The statistic revealed for the first time in a study published on Monday suggests Australias elderly are taking more drugs, more often, than their counterparts in the US and UK.
Experts arent sure why. Nor are they sure why the trend appears to be increasing.
But they are worried. Although many people take multiple medications for good reason, taking five or more medicines together is linked to an increase in a persons risk of frailty, disability and death.
You talk to patients, they've been started on a medicine 20 years ago, and they are still on it. And quite often they dont know what they are taking the medicine for, says Dr Danijela Gnjidic, a University of Sydney researcher who has published several papers on the issue.
In some cases those medicines can interfere with each other. The symptoms of this are often mistaken for a new illness leading to a person being given more drugs. It is a dangerous cycle, says Dr Gnjidic.
Researchers have long suspected "polypharmacy", as it is known, is a major issue in Australia, but until this study had not had firm statistics on the size of the problem.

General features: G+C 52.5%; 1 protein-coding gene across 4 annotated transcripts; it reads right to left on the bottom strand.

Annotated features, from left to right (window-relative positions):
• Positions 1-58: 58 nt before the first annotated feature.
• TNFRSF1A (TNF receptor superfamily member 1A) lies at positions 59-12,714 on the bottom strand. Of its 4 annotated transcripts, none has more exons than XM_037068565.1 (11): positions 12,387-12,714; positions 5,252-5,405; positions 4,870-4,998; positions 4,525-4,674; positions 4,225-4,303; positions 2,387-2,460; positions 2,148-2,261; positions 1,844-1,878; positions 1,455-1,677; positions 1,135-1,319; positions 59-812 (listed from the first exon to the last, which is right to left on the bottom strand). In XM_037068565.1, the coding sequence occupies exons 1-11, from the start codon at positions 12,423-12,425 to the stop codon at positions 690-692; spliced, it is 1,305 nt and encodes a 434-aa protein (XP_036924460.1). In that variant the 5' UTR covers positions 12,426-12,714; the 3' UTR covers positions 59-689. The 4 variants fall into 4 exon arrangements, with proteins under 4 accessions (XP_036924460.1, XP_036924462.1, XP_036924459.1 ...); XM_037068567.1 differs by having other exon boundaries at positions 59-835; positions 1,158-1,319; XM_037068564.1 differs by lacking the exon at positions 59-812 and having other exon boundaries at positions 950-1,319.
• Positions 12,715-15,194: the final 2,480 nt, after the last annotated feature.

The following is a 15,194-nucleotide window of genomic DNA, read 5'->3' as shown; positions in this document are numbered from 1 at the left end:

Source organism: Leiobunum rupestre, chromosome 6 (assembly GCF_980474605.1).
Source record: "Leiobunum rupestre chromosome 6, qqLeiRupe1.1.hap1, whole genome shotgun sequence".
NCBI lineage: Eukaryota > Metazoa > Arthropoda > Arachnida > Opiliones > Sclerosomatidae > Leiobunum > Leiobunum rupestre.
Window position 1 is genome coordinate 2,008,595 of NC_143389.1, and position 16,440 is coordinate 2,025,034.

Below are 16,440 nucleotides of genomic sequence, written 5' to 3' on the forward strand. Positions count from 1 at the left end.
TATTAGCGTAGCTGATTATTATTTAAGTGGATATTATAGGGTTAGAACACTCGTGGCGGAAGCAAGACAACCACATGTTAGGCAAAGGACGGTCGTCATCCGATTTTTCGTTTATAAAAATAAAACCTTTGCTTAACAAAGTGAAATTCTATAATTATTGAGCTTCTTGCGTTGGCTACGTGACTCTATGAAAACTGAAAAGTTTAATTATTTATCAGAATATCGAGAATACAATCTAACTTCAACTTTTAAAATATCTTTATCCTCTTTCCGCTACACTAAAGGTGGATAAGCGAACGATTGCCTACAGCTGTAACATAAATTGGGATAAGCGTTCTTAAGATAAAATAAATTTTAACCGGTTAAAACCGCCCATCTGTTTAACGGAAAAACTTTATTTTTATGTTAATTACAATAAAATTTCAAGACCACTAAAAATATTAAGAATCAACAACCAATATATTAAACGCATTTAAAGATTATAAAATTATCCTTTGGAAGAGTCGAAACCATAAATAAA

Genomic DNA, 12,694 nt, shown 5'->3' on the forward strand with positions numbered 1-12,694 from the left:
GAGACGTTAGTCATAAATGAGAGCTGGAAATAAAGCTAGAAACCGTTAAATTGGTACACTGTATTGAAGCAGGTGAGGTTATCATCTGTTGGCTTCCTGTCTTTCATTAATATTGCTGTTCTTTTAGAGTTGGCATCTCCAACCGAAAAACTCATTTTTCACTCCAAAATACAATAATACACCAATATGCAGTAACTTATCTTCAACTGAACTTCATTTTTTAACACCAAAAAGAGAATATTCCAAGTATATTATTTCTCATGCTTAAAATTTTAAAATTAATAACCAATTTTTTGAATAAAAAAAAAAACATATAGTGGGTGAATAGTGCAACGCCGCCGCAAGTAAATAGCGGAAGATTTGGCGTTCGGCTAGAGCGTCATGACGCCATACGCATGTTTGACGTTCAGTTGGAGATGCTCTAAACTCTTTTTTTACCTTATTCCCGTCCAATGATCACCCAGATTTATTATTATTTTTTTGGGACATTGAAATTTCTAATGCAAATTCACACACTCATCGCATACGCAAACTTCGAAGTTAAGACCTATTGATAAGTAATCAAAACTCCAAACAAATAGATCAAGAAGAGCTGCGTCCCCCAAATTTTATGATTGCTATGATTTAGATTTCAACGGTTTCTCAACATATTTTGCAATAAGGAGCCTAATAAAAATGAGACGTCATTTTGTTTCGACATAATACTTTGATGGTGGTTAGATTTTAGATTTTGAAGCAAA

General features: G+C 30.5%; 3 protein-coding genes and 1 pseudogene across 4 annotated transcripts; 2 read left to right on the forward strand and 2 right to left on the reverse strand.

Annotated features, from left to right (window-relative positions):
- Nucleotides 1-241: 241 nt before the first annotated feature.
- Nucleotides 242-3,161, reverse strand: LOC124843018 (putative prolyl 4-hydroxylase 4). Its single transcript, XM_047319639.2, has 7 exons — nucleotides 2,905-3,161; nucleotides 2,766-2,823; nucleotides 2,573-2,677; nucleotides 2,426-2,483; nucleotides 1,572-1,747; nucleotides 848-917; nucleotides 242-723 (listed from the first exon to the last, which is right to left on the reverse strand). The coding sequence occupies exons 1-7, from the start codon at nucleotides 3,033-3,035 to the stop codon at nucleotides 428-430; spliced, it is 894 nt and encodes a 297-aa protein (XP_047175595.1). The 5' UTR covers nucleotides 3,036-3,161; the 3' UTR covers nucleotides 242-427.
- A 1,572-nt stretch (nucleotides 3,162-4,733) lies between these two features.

Dr Amy Page and her colleagues analysed dispensing data for medicines given to people aged over 70 between 2006 and 2017 on the Pharmaceutical Benefits Scheme, looking for people who were on more than five medications at a time.
They arrived at an estimate of 935,240 people 36 per cent of people in that age bracket. More than 153,000 of them took more than 10 different medicines, with about 17,000 taking over 15.
That number has increased in the past decade, both as a total number and as a proportion, despite efforts to tackle it.
Part of the increase is because we have more people living into old age which is a wonderful thing, says Dr Page, a researcher at The Alfred hospital and lead author of the study published in the Medical Journal of Australia.
But we have also shown the prevalence is increasing as well. And thats not such a wonderful thing.
The study did not assess whether the medications were appropriate for the individual, Dr Page cautioned.
And there is no direct evidence taking multiple medications causes harm, only that it is linked to an increase in risk.
But there are concerns. Medicines can interact in complex and unpredictable ways. Taking many pills is expensive. Having to juggle a complicated pill regime raises the risks of making a mistake taking too many of the wrong pill, for example.
And many medications are approved as safe based on clinical trials on young, healthy people. It is not clear if they are more or less safe for the elderly, Dr Page said.
Dr Gnjidics 70-year-old father just hit the polypharmacy cut-off, his fifth daily medication. So I have been having long conversations with him and with his GP, she says.
She encourages anyone taking multiple medications to talk to their pharmacist and GP to ensure they are still appropriate.